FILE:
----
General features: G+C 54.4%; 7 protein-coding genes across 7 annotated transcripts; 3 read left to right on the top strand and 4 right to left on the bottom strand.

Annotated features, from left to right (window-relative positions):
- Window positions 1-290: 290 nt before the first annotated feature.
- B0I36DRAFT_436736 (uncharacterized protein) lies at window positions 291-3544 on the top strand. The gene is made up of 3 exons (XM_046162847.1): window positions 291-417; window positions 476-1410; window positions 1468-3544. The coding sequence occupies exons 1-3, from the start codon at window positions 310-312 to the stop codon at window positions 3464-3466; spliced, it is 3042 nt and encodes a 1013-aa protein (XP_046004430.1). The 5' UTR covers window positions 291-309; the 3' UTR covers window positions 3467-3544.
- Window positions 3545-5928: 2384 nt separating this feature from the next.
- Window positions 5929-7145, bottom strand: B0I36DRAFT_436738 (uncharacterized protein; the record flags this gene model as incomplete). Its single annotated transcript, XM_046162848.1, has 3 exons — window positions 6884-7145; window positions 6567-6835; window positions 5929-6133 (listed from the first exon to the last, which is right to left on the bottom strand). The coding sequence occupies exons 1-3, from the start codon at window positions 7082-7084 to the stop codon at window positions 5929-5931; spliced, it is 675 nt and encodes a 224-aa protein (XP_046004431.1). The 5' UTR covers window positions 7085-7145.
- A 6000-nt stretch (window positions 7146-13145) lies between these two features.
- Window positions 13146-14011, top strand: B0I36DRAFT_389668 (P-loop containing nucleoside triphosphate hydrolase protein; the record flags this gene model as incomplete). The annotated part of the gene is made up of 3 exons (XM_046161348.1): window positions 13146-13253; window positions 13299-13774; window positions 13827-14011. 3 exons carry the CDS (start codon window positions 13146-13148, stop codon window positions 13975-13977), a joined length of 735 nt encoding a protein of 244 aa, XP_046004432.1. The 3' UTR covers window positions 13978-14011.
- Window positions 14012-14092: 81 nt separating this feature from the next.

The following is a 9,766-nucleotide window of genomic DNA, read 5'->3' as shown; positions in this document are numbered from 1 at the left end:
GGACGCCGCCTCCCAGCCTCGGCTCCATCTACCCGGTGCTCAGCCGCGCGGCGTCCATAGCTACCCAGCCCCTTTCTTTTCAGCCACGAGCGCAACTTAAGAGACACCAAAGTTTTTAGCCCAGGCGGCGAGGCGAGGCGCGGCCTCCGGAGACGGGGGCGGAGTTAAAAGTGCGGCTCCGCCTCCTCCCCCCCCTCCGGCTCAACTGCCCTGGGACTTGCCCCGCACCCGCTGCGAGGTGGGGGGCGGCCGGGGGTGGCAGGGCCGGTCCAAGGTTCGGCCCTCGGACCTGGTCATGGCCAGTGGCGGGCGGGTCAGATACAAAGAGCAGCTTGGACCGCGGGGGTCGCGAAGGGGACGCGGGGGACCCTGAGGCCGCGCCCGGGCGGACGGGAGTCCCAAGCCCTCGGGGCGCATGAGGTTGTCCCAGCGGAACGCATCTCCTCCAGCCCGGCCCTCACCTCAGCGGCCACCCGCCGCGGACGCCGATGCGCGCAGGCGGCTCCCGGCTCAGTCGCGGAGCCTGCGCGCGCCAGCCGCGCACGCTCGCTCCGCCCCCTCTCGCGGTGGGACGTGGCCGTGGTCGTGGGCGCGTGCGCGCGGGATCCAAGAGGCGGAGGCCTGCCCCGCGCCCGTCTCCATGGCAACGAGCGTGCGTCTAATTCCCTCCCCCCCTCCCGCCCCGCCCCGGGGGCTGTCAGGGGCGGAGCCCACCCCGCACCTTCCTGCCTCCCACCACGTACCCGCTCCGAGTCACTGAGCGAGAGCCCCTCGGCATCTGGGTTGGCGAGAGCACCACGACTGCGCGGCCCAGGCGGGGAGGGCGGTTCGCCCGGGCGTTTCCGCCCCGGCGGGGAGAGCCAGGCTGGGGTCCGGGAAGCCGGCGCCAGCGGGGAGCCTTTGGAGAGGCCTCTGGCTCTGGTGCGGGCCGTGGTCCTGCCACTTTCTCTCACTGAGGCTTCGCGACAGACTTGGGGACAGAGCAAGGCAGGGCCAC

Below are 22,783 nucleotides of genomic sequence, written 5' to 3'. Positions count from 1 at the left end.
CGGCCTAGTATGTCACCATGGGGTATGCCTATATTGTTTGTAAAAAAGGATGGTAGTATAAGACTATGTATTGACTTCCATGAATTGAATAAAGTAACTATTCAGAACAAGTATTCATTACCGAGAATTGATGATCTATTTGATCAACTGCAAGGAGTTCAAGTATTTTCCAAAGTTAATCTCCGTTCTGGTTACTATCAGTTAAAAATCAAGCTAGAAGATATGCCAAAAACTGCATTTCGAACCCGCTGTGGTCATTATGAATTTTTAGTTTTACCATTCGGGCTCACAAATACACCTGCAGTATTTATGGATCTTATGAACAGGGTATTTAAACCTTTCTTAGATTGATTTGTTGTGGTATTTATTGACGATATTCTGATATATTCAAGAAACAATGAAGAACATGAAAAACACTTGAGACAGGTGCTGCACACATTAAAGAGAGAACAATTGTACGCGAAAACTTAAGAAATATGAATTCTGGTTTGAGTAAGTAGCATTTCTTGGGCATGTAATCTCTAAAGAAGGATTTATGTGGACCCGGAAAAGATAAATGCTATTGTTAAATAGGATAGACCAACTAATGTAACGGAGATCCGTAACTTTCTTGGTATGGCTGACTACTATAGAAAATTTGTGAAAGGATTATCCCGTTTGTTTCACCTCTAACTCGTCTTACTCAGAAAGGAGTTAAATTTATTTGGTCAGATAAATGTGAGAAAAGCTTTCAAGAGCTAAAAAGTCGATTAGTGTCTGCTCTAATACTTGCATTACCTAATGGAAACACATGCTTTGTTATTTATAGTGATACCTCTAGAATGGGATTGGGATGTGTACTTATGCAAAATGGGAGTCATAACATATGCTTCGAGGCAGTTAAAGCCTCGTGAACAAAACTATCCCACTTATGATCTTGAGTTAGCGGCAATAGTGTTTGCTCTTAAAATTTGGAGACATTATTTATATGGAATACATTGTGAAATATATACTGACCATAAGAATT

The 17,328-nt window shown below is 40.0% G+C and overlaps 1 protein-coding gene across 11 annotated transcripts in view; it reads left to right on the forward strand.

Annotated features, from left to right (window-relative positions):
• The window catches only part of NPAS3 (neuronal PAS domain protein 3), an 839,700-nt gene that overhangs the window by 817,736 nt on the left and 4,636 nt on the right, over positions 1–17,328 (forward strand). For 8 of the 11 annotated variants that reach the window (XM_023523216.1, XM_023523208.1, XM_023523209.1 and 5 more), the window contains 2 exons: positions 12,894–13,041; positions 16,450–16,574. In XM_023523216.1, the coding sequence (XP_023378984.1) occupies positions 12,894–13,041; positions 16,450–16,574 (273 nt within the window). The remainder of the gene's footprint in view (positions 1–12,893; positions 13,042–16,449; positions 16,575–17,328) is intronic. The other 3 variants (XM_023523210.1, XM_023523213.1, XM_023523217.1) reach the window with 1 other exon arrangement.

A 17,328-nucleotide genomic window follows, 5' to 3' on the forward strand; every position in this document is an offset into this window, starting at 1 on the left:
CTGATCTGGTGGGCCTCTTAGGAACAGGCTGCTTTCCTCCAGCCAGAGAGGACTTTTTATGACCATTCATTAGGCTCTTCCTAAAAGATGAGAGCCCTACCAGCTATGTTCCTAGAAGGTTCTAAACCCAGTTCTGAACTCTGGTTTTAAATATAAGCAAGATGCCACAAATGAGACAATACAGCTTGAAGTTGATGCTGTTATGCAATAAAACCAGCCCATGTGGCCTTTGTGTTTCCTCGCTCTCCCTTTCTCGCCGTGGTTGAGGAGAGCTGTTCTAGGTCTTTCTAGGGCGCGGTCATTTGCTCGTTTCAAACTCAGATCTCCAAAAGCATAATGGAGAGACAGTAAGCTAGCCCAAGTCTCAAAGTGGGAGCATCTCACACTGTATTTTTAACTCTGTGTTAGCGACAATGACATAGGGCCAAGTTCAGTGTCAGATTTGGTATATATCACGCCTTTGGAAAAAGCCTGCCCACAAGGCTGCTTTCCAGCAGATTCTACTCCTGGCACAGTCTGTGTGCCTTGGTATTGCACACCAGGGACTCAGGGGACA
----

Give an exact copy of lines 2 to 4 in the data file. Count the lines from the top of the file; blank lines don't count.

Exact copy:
Annotated features, from left to right (window-relative positions):
- Window positions 1-290: 290 nt before the first annotated feature.
- B0I36DRAFT_436736 (uncharacterized protein) lies at window positions 291-3544 on the top strand. The gene is made up of 3 exons (XM_046162847.1): window positions 291-417; window positions 476-1410; window positions 1468-3544. The coding sequence occupies exons 1-3, from the start codon at window positions 310-312 to the stop codon at window positions 3464-3466; spliced, it is 3042 nt and encodes a 1013-aa protein (XP_046004430.1). The 5' UTR covers window positions 291-309; the 3' UTR covers window positions 3467-3544.